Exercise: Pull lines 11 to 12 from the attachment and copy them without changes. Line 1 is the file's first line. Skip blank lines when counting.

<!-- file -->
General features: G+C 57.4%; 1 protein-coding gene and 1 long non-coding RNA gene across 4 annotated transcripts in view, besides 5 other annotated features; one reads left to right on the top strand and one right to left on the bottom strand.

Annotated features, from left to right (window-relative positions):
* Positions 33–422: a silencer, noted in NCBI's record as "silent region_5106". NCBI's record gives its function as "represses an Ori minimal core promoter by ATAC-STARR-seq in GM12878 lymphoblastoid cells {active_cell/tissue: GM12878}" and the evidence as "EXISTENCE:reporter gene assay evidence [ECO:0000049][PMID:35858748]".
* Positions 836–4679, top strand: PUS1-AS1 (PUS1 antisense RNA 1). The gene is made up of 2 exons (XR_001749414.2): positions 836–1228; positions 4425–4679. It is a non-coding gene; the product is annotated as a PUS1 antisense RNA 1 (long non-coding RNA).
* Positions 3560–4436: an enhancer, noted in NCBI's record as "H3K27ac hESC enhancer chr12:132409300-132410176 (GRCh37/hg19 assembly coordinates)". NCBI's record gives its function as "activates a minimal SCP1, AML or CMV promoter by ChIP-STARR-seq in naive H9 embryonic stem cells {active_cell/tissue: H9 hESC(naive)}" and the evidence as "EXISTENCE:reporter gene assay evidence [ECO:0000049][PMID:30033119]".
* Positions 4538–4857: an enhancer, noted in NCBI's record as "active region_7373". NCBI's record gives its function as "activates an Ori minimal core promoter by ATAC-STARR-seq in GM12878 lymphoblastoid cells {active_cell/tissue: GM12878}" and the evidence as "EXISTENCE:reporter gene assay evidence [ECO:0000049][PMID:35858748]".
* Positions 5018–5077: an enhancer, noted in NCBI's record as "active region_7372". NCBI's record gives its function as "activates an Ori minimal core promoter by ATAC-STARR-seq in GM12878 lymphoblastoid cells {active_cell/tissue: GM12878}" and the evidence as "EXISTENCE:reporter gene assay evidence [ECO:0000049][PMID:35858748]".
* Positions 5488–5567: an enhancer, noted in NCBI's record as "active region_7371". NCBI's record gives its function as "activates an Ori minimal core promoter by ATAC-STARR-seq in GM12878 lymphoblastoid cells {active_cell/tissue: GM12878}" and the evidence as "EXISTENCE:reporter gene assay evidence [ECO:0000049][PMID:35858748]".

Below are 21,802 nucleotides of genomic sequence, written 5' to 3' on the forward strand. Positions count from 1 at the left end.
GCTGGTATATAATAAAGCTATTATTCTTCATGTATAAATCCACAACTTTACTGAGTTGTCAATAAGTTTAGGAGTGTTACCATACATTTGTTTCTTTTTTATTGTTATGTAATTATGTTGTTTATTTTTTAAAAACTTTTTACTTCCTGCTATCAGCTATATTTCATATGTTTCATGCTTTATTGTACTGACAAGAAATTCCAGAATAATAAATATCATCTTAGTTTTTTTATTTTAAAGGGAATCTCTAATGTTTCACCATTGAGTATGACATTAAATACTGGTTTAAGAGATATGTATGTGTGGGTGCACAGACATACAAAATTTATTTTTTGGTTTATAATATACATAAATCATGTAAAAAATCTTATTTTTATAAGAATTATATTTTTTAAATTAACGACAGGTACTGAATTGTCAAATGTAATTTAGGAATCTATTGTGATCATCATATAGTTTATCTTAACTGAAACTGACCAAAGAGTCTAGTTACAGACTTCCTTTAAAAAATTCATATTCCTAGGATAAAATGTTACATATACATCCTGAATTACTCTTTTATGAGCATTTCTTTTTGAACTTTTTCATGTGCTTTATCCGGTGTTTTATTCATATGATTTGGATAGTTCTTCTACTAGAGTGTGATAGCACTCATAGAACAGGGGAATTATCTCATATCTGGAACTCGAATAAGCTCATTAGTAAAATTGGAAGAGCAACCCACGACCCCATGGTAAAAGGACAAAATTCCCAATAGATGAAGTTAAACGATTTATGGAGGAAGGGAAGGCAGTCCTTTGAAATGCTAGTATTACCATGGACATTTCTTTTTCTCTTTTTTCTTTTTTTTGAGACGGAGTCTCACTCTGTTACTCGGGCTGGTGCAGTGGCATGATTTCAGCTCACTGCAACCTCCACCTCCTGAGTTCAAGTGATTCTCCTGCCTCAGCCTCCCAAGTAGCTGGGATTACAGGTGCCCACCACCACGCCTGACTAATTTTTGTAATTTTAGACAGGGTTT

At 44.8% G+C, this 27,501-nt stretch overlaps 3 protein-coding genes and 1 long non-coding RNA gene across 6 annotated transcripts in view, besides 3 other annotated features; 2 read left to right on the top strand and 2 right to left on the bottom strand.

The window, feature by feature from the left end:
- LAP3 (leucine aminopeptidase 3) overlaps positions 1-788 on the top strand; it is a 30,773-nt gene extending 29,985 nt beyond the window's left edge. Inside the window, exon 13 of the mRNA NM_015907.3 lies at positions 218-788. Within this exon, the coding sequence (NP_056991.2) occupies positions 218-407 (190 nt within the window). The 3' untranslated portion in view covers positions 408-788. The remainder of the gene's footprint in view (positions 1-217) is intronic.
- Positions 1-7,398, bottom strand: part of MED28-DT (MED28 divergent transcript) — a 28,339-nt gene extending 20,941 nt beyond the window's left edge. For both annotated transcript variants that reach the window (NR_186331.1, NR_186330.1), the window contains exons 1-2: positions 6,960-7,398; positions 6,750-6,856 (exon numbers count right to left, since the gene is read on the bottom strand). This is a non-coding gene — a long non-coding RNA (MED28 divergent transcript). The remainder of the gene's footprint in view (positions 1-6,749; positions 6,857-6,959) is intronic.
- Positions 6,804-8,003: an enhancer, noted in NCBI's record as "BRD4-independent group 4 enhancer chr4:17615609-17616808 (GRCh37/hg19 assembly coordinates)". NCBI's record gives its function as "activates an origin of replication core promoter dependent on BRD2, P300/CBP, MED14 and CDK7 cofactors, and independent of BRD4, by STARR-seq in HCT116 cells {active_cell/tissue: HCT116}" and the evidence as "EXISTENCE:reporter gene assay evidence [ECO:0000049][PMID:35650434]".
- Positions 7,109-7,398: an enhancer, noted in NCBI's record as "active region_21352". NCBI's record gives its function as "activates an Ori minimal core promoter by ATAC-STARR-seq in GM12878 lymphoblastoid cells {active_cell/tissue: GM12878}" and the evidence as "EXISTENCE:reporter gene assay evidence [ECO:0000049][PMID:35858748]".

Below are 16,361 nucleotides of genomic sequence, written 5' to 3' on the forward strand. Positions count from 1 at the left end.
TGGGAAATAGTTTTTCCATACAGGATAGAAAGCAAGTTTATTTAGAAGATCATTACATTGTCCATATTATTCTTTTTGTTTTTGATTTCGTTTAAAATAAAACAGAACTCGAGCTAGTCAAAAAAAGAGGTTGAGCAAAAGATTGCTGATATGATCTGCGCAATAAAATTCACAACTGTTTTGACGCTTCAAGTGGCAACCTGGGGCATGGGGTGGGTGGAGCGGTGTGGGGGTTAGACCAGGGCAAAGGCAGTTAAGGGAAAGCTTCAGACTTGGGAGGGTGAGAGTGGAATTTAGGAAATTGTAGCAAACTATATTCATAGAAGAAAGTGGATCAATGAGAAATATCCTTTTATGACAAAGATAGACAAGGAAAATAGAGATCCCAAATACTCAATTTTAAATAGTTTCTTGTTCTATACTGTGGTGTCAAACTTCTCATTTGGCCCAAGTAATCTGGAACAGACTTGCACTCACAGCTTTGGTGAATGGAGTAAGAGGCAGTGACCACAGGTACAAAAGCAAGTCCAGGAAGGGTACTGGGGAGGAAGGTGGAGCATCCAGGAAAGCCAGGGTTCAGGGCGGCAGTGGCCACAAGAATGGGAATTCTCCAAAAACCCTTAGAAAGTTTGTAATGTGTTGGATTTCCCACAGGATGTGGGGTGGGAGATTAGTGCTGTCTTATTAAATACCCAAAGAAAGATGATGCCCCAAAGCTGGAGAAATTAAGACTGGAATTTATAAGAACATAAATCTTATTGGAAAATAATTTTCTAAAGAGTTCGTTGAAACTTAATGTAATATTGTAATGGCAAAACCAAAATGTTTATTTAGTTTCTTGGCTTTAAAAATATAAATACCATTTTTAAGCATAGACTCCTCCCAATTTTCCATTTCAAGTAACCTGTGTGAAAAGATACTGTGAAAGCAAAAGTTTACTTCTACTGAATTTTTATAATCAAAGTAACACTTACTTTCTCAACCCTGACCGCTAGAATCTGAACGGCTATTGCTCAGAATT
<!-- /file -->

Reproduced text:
At 44.8% G+C, this 27,501-nt stretch overlaps 3 protein-coding genes and 1 long non-coding RNA gene across 6 annotated transcripts in view, besides 3 other annotated features; 2 read left to right on the top strand and 2 right to left on the bottom strand.

The window, feature by feature from the left end: